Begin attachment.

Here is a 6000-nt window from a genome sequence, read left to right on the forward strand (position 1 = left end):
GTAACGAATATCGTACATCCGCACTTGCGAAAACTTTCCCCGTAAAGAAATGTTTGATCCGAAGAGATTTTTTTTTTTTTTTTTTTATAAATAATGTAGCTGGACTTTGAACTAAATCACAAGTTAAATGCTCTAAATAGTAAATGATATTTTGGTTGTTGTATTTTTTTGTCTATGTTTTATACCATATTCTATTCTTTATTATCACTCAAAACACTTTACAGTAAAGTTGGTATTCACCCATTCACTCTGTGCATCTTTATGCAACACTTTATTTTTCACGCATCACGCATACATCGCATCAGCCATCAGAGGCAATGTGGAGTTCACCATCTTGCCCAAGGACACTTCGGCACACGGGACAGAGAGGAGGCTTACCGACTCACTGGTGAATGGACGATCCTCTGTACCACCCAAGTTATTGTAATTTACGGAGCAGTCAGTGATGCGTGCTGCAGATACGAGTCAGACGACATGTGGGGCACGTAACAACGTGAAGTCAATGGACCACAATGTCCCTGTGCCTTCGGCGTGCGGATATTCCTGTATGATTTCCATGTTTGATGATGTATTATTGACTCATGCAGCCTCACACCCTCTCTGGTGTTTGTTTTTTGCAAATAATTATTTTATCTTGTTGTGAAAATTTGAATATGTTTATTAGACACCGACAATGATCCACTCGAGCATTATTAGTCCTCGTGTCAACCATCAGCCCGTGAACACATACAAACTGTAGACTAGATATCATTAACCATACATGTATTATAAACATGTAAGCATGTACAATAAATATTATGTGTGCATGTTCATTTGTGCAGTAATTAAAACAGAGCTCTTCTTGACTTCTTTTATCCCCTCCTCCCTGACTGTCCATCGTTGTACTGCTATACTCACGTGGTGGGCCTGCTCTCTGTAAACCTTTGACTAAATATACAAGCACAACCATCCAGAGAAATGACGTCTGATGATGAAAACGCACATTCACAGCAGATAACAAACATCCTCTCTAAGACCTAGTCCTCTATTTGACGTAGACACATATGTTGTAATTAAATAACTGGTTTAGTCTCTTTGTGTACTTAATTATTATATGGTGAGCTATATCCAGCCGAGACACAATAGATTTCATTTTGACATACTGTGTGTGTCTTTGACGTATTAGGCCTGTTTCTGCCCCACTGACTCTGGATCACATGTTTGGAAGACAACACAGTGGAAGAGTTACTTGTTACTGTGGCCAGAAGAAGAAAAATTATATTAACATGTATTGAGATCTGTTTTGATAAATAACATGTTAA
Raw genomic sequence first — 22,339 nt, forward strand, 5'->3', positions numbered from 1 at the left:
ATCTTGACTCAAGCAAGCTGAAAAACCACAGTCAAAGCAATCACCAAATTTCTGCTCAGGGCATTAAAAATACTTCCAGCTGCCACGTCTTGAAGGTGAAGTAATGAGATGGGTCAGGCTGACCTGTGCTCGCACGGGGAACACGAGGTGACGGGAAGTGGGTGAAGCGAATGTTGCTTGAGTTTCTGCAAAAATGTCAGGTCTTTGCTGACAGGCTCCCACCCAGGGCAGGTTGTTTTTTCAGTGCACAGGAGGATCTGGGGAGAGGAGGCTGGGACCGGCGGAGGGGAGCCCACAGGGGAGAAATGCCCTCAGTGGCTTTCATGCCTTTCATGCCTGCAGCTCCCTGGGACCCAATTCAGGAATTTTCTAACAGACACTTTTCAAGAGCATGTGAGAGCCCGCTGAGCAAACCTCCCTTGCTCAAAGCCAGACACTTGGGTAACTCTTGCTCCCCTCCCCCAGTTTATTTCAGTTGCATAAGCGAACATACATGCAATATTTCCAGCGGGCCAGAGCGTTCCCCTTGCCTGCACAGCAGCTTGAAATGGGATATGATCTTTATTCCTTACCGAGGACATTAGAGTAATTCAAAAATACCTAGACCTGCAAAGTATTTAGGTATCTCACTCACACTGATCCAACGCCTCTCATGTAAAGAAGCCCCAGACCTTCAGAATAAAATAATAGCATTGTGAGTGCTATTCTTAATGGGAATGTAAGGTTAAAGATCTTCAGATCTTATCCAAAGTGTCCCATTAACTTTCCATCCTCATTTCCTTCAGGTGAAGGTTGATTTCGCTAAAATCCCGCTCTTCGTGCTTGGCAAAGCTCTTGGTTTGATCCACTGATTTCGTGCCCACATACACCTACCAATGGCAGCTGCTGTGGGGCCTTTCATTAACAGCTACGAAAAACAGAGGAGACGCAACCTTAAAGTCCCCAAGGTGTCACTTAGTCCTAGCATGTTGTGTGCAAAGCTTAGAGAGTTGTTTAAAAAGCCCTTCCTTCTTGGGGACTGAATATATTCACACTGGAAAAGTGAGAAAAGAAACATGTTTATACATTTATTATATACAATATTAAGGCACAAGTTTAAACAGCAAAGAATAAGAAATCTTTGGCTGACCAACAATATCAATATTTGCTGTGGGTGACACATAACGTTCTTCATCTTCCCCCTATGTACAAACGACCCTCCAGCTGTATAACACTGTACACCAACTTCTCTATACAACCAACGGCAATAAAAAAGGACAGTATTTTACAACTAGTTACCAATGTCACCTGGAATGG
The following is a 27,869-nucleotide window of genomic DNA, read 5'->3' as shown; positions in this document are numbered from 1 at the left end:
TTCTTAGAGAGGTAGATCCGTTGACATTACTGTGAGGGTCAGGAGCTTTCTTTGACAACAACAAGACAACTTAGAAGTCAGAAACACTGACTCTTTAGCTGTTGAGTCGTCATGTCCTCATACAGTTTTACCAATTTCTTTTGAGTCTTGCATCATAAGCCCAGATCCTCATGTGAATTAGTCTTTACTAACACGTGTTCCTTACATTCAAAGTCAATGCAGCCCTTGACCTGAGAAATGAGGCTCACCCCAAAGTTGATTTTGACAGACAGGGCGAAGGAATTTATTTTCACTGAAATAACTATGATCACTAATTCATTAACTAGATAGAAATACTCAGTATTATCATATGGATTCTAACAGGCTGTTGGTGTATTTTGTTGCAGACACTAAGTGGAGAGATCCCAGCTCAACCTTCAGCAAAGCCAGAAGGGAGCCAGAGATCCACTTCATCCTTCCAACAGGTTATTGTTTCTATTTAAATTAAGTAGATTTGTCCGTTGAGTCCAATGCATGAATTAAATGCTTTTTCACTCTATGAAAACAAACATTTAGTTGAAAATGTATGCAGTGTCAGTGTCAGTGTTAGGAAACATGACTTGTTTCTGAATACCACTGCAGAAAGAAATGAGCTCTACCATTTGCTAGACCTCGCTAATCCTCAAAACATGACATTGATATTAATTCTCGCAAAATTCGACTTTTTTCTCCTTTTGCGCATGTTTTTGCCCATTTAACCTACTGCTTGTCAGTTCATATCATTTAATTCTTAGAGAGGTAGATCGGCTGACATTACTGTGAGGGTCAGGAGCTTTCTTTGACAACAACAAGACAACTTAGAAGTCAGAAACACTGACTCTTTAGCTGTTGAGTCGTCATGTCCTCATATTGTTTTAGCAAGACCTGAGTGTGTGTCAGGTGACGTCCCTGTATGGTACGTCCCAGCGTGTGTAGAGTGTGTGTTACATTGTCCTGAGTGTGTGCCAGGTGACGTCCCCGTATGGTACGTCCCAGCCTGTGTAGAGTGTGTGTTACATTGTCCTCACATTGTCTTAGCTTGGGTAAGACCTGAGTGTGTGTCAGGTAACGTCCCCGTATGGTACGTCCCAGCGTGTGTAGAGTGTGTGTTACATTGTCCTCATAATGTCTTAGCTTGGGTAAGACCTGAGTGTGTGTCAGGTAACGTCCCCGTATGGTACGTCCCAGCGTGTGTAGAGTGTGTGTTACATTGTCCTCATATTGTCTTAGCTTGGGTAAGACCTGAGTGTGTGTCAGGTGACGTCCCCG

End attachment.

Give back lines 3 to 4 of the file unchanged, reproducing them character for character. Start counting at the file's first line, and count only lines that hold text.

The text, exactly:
Raw genomic sequence first — 22,339 nt, forward strand, 5'->3', positions numbered from 1 at the left:
ATCTTGACTCAAGCAAGCTGAAAAACCACAGTCAAAGCAATCACCAAATTTCTGCTCAGGGCATTAAAAATACTTCCAGCTGCCACGTCTTGAAGGTGAAGTAATGAGATGGGTCAGGCTGACCTGTGCTCGCACGGGGAACACGAGGTGACGGGAAGTGGGTGAAGCGAATGTTGCTTGAGTTTCTGCAAAAATGTCAGGTCTTTGCTGACAGGCTCCCACCCAGGGCAGGTTGTTTTTTCAGTGCACAGGAGGATCTGGGGAGAGGAGGCTGGGACCGGCGGAGGGGAGCCCACAGGGGAGAAATGCCCTCAGTGGCTTTCATGCCTTTCATGCCTGCAGCTCCCTGGGACCCAATTCAGGAATTTTCTAACAGACACTTTTCAAGAGCATGTGAGAGCCCGCTGAGCAAACCTCCCTTGCTCAAAGCCAGACACTTGGGTAACTCTTGCTCCCCTCCCCCAGTTTATTTCAGTTGCATAAGCGAACATACATGCAATATTTCCAGCGGGCCAGAGCGTTCCCCTTGCCTGCACAGCAGCTTGAAATGGGATATGATCTTTATTCCTTACCGAGGACATTAGAGTAATTCAAAAATACCTAGACCTGCAAAGTATTTAGGTATCTCACTCACACTGATCCAACGCCTCTCATGTAAAGAAGCCCCAGACCTTCAGAATAAAATAATAGCATTGTGAGTGCTATTCTTAATGGGAATGTAAGGTTAAAGATCTTCAGATCTTATCCAAAGTGTCCCATTAACTTTCCATCCTCATTTCCTTCAGGTGAAGGTTGATTTCGCTAAAATCCCGCTCTTCGTGCTTGGCAAAGCTCTTGGTTTGATCCACTGATTTCGTGCCCACATACACCTACCAATGGCAGCTGCTGTGGGGCCTTTCATTAACAGCTACGAAAAACAGAGGAGACGCAACCTTAAAGTCCCCAAGGTGTCACTTAGTCCTAGCATGTTGTGTGCAAAGCTTAGAGAGTTGTTTAAAAAGCCCTTCCTTCTTGGGGACTGAATATATTCACACTGGAAAAGTGAGAAAAGAAACATGTTTATACATTTATTATATACAATATTAAGGCACAAGTTTAAACAGCAAAGAATAAGAAATCTTTGGCTGACCAACAATATCAATATTTGCTGTGGGTGACACATAACGTTCTTCATCTTCCCCCTATGTACAAACGACCCTCCAGCTGTATAACACTGTACACCAACTTCTCTATACAACCAACGGCAATAAAAAAGGACAGTATTTTACAACTAGTTACCAATGTCACCTGGAATGG